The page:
“I fell for the ‘fair and lovely’ advertisements. I become super obsessed with how to lighten my skin up by trying up most of the whitening products and even home remedies. Sadly, nothing worked,” she said.
Makeup artist Sakinah Maharani also said that more people are now beginning to embrace their natural skin color and starting to see how problematic skin-whitening products can be.
“People are more critical towards whitening products today because they believe it’s unrealistic,” the 27-year-old said. “Perhaps the products do make you appear fairer but it doesn’t look natural at all.”
“Besides, more people are aware that some whitening products would use dangerous and abrasive ingredients, which can be bad for one’s skin,” she added. “Right now, in Southeast Asia and even the world, we have started to recognize that your skin color doesn’t define you, your actions do.”
Fair and Lovely products continue to sell in Malaysia but some are banned in Norway for allegedly containing toxic levels of mercury.
The company has rebuked this, stating that it uses melanin suppressor niacinamide in its products, which is allowed under Malaysia’s health regulations. It also claimed that the offending products in Norway “could be counterfeit.”
More harm than meets the eye
Skin-whitening products have had adverse effects on consumers’ health.
Nearly 200 beauty products have been banned by Malaysian authorities since 2008 for containing unhealthy levels of mercury and other toxic ingredients such as hydroquinone – a bleaching agent – and tretinoin. Malaysia only allows products to contain up to 1 parts per million, or ppm, of mercury – a popular ingredient that has skin-lightening properties. This is in line with the standard set by the World Health Organization.
Coconuts KL recently spoke to one victim who suffered from major skin irritation after using a mercury-tainted whitening product from the Philippines.
“I’ve used tons of whitening products before but only this one had a bad reaction. It gave me pretty bad rashes,” undergraduate Vanessa Mae Lim, 23, told Coconuts KL recently.
The Selangor native shared with Coconuts KL a photo showing red spots that had spread across her neck and chin after using the Goree–brand of skin-whitening products in 2018. She managed to purchase them from the Philippines.
“The brand is called Goree. I searched more about it and it turns out it’s covered on the news in the Philippines that they had mercury in their ingredients’ list, so many people experienced sort of the same thing or worse,” she said. Fortunately, Lim treated it with a topical steroid cream and the rash “went away after a couple of weeks.”
The Philippines’ Food and Drug Administration previously issued warnings about the Filipino brand and even found the “Whitening Beauty Anti-ageing Spots Pimples Removing Cream” to contain mercury 100,000 times more than what was permitted.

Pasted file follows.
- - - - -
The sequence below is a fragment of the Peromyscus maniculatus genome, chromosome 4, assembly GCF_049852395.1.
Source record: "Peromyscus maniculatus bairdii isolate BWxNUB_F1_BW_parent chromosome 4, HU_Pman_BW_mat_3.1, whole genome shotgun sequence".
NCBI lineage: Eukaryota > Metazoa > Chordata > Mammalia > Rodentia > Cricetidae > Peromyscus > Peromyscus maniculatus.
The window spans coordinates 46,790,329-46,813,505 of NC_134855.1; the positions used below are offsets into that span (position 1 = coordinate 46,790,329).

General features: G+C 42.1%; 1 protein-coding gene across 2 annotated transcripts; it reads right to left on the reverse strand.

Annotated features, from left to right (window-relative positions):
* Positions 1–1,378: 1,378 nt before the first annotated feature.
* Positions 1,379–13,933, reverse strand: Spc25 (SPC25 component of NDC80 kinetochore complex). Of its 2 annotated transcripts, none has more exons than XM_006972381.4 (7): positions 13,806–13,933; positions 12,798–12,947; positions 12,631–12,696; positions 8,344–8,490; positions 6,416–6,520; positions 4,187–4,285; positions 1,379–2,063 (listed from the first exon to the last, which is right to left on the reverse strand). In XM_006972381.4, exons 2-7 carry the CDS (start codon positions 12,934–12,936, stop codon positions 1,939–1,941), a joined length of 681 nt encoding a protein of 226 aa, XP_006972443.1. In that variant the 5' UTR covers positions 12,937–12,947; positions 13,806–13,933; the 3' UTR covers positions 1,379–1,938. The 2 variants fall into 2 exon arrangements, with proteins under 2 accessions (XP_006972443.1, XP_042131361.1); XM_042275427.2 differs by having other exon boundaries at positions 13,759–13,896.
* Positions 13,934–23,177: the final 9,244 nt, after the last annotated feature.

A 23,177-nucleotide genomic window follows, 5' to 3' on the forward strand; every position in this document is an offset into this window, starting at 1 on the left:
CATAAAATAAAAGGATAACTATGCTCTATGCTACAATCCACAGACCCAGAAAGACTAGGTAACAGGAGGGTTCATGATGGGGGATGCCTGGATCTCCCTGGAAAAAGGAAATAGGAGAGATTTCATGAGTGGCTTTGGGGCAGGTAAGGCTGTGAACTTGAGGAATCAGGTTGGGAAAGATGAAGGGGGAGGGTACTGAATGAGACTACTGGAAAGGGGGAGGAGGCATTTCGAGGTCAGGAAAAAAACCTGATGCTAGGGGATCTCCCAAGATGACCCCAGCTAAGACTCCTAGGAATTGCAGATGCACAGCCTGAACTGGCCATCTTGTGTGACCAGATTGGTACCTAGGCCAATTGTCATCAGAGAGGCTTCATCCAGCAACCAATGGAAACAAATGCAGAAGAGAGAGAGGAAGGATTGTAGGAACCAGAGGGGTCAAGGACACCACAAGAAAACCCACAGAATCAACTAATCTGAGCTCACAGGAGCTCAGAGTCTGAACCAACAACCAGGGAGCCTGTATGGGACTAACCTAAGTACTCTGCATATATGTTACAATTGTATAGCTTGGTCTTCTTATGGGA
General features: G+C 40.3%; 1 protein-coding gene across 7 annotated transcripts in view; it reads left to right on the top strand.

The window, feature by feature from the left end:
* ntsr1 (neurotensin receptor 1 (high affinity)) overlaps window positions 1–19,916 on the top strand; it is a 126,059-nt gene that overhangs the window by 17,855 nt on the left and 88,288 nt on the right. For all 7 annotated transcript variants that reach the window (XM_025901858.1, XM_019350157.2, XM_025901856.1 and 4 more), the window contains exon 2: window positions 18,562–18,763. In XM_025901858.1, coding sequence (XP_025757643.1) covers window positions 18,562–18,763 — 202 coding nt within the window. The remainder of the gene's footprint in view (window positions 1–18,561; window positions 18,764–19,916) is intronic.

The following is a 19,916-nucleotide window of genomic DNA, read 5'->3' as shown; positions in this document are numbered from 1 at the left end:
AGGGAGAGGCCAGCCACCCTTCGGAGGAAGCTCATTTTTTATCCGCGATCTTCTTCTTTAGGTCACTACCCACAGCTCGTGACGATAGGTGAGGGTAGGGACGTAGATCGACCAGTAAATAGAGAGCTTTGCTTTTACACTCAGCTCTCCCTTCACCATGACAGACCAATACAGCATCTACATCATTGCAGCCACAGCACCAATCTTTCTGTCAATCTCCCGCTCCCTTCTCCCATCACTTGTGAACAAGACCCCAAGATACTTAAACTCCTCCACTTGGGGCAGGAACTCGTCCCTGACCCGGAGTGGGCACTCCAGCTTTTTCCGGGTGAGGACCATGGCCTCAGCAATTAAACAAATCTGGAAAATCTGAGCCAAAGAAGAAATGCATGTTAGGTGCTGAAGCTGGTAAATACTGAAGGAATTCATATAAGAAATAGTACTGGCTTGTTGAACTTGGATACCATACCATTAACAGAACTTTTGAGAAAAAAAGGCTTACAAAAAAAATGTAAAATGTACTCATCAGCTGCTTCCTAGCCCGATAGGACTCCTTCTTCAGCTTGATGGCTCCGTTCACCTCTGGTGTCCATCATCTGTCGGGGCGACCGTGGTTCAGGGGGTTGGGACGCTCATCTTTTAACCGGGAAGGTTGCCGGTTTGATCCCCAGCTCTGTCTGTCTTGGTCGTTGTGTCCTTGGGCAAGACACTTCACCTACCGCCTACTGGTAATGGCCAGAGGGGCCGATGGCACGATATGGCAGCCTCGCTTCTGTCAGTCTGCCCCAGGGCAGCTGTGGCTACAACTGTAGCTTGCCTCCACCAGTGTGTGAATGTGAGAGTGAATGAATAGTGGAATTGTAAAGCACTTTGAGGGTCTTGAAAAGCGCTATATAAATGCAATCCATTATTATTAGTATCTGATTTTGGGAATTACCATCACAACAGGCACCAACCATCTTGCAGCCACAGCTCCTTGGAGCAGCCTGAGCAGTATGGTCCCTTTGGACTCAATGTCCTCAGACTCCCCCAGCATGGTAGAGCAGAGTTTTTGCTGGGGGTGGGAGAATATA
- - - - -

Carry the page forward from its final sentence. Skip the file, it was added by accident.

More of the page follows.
The effects of mercury are not only skin deep. According to Health Director-General Noor Hisham Abdullah in June, mercury could also affect internal organs such as the kidney.
“Mercury is forbidden in cosmetics because it can be harmful to health. It can be absorbed into the body and cause damage to the kidneys and nervous system,” he said when addressing the ban of three beauty products containing mercury.
‘Confident when I have fair skin’
Nevertheless, cutting back on skin-whitening products in the market remains an uphill battle in Malaysia.
One bad experience did not deter Kuala Lumpur native Farah Nurdiana from continuing to incorporate skin-whitening products into her beauty routine. The 24-year-old has been using such products since she was in primary school and once had her face swollen after using a particular cream.
“I bought a ‘day and night cream’ from a local brand, that had mercury in it, and my face became so swollen,” she said. For now, she sticks to drugstore brands like Hada Labo, Nano White, and Dr Morita, and advises those who want to use whitening products to do their research before making purchases.
“Please don’t simply buy skincare. Do your research on what ingredients are in the product, and get to know your skin type to make sure it is compatible with the product,” she said.
While Farah admits that such products and the ads promoting them could alienate those who are not born with fairer skin, she still supports skin-whitening products as they help her boost her self-confidence.
“Beauty is more than just one’s physical appearance. I think ads like ‘Fair and Lovely’ have unwittingly sent us a message that being fair is the norm,” the content creator said. “This can make people who are not naturally fair feel alienated and compelled to buy whitening products.”
She later added: “I find that I am more confident when I have fair skin. My skin doesn’t appear dull and I feel confident enough to speak to people.”
Other stories to check out:
This article, In a country obsessed with fair skin, Malaysia’s brown women are finally in the spotlight, originally appeared on Coconuts, Asia's leading alternative media company. Want more Coconuts? Sign up for our newsletters!